In this study we found that in an in vitro model system of adult hippocampal neurogenesis in AD, abnormal stimulation of the CDK5/p35/p25 signaling pathway resulted in impaired maturation of NPCs, as reflected by reduced neurite outgrowth in NPC-derived neural progeny. These effects were rescued by downmodulation of CDK5 activity by Roscovitine or siRNA specific for CDK5. Similarly, in the APP tg mouse model of AD, we found that deficits in neurogenesis in the adult hippocampus were reversed by genetic or pharmacological inhibition of CDK5.
Previous studies have implicated CDK5 in embryonic neuronal development20
and neuroblast migration in the cerebral cortex.21, 22
In healthy mature neurons, CDK5 regulates synaptic plasticity28
and neurite outgrowth;20
however, less is known about its role in adult neurogenesis. Several recent studies have implicated CDK5 in the maintenance of a non-cycling state in postmitotic neurons.29
This function appears to be dependent on the subcellular localization of CDK5, which is regulated by cell cycle stage29
and interactions with the cell cycle inhibitor p27,30
among other factors. Consistent with previous observations,29
in this study we have detected some CDK5 expression in both the nuclear and cytoplasmic compartments in both in vitro
and in vivo
models, which is likely a reflection of variability in cell cycle stage of cycling NPCs and immature neural progeny.
Recent studies have implicated CDK5 in neuronal maturation and dendritic development during the process of adult neurogenesis.6, 23
Although loss of CDK5 activity does not appear to alter neuronal fate, it severely disrupts dendritic development of NPCs in vivo
Targeted ablation of CDK5 expression in adult hippocampal NPCs reduces the numbers of DCX-positive immature neurons in the SGZ.23
Similarly, the results of this study show in an alternative model of CDK5 deficiency that the numbers of hippocampal DCX- and BrdU-positive cells were reduced.
It is important to note that although too little CDK5 activity is detrimental to embryonic and adult neurogenesis,6, 22, 23
pathological activation of CDK5 associated with AD has a significant negative impact as well. Notably, we observed similar defects in neurogenesis in the brains of APP tg mice that were rescued by CDK5 inhibition, suggesting that abnormal CDK5 activation could reflect a loss of normal function and/or a gain of atypical function; however, future studies will be necessary to elucidate the mechanisms involved. A previous review paper aptly labeled CDK5 as a ‘Jekyll and Hyde kinase',2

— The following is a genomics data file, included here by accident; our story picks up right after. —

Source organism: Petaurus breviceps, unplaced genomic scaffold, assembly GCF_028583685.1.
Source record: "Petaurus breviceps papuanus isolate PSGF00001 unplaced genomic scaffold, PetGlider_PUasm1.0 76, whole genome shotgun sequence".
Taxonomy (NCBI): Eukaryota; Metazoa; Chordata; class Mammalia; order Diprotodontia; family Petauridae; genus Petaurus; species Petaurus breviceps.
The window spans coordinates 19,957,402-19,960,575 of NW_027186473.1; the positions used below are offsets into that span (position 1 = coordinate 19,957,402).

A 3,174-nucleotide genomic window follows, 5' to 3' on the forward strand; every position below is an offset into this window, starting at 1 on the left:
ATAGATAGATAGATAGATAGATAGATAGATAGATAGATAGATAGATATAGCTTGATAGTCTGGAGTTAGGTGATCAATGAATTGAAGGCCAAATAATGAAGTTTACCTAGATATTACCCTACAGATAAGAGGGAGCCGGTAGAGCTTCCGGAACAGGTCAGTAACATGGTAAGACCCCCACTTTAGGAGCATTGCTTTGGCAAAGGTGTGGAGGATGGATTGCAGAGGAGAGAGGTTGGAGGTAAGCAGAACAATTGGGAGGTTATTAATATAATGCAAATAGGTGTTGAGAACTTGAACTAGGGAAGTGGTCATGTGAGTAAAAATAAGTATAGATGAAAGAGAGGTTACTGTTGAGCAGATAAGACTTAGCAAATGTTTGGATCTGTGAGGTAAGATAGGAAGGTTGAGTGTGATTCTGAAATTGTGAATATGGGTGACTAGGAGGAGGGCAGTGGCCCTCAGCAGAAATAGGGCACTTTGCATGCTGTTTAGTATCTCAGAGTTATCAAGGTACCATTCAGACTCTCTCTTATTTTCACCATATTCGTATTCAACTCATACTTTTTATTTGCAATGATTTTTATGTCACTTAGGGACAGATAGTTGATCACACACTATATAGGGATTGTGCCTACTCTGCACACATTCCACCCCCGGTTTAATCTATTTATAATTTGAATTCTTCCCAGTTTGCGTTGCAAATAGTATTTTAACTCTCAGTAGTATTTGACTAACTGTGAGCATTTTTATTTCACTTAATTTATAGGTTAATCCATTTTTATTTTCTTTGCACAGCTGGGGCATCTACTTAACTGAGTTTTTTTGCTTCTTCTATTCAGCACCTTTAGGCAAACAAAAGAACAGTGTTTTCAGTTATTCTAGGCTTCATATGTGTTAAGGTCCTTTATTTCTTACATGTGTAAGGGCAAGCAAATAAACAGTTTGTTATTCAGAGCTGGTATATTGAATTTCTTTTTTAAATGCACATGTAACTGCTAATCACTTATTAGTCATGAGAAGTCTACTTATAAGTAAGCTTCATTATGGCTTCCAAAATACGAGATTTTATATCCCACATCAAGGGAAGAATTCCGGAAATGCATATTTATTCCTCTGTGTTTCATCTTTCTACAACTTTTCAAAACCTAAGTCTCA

reflecting both the important physiological role of CDK5 in development22, 28
and the abnormal CDK5 activity associated with neurodegeneration in the pathogenesis of AD.9
Although physiological CDK5 activity is required for the critical functions noted above, abnormal stimulation of CDK5 in the pathogenesis of AD has been shown to contribute to the neurodegenerative process and mature neuronal cell death.9
In this neurotoxic pathway, Aβ
triggers calcium influx, which activates calpain activity and subsequent cleavage of p35 to p25, a stable activator of CDK5 that promotes the hyperphosphorylation of downstream substrates of CDK5.9
In this context, for this study we focused on the activation of this pathway to further probe the role of CDK5 in adult hippocampal neurogenesis and neuronal maturation in AD. Our studies in an in vitro
model of aberrant CDK5 activation in adult neurogenesis in AD show that p35 overexpression combined with Aβ
treatment promoted the generation of abnormal neural progeny and impaired neurite outgrowth.
It was an unexpected finding that under conditions of abnormal CDK5 activation in our in vitro
NPC model, the proportions of progeny coexpressing markers traditionally associated with proliferation or neuronal differentiation stages were more prominent than under control conditions. We hypothesize that these disease-like conditions might arrest cells in an early transitional state where expression of progenitor cell markers might be prolonged or atypical, reflecting an impairment in the neuronal maturation process. In support of this possibility, a previous study has shown that in the DG of AD brains, progenitor cells fail to differentiate into mature microtubule-associated protein-2 (MAP2)-positive neurons.14
Further studies will be necessary to delineate the precise mechanisms and downstream targets through which abnormal CDK5 activation interferes with the maturation of NPCs in AD. Several substrates of CDK5 are worth further investigation because a number of these are involved in cytoskeletal development, and could be functionally related to neurite outgrowth. Taken together, this study supports a role for abnormal activation of CDK5 in impaired maturation of NPCs in the adult hippocampus in AD. Therapeutic approaches targeting at normalizing, but not eradicating, CDK5 activity may prove useful in promoting the appropriate maturation of hippocampal NPCs in AD.